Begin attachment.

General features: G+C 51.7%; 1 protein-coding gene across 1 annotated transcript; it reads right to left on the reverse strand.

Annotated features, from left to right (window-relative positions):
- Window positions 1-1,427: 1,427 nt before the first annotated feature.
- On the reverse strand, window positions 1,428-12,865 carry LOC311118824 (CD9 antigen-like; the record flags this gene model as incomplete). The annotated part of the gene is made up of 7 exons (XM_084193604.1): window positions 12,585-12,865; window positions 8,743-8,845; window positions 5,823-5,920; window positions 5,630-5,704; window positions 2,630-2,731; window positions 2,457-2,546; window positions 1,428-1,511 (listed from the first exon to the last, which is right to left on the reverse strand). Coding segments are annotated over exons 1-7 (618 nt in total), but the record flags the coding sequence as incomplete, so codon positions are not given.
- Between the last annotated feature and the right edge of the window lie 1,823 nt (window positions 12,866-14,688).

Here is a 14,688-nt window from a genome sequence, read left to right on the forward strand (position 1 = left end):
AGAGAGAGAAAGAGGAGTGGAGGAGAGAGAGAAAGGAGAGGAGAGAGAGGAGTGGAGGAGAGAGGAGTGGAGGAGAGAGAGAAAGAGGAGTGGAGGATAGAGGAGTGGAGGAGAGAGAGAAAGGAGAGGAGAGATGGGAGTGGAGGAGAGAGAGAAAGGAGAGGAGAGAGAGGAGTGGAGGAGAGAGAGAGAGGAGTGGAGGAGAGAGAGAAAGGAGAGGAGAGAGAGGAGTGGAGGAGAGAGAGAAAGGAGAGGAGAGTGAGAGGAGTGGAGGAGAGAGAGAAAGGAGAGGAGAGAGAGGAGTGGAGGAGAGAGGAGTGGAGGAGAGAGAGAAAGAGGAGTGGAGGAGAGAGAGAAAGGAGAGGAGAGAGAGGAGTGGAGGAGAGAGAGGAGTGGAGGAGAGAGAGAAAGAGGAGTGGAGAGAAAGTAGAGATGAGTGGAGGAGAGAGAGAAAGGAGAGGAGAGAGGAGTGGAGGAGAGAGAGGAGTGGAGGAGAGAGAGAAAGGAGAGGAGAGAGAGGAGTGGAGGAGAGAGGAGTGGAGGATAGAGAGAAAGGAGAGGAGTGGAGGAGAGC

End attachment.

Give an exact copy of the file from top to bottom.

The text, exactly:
General features: G+C 51.7%; 1 protein-coding gene across 1 annotated transcript; it reads right to left on the reverse strand.

Annotated features, from left to right (window-relative positions):
- Window positions 1-1,427: 1,427 nt before the first annotated feature.
- On the reverse strand, window positions 1,428-12,865 carry LOC311118824 (CD9 antigen-like; the record flags this gene model as incomplete). The annotated part of the gene is made up of 7 exons (XM_084193604.1): window positions 12,585-12,865; window positions 8,743-8,845; window positions 5,823-5,920; window positions 5,630-5,704; window positions 2,630-2,731; window positions 2,457-2,546; window positions 1,428-1,511 (listed from the first exon to the last, which is right to left on the reverse strand). Coding segments are annotated over exons 1-7 (618 nt in total), but the record flags the coding sequence as incomplete, so codon positions are not given.
- Between the last annotated feature and the right edge of the window lie 1,823 nt (window positions 12,866-14,688).

Here is a 14,688-nt window from a genome sequence, read left to right on the forward strand (position 1 = left end):
AGAGAGAGAAAGAGGAGTGGAGGAGAGAGAGAAAGGAGAGGAGAGAGAGGAGTGGAGGAGAGAGGAGTGGAGGAGAGAGAGAAAGAGGAGTGGAGGATAGAGGAGTGGAGGAGAGAGAGAAAGGAGAGGAGAGATGGGAGTGGAGGAGAGAGAGAAAGGAGAGGAGAGAGAGGAGTGGAGGAGAGAGAGAGAGGAGTGGAGGAGAGAGAGAAAGGAGAGGAGAGAGAGGAGTGGAGGAGAGAGAGAAAGGAGAGGAGAGTGAGAGGAGTGGAGGAGAGAGAGAAAGGAGAGGAGAGAGAGGAGTGGAGGAGAGAGGAGTGGAGGAGAGAGAGAAAGAGGAGTGGAGGAGAGAGAGAAAGGAGAGGAGAGAGAGGAGTGGAGGAGAGAGAGGAGTGGAGGAGAGAGAGAAAGAGGAGTGGAGAGAAAGTAGAGATGAGTGGAGGAGAGAGAGAAAGGAGAGGAGAGAGGAGTGGAGGAGAGAGAGGAGTGGAGGAGAGAGAGAAAGGAGAGGAGAGAGAGGAGTGGAGGAGAGAGGAGTGGAGGATAGAGAGAAAGGAGAGGAGTGGAGGAGAGC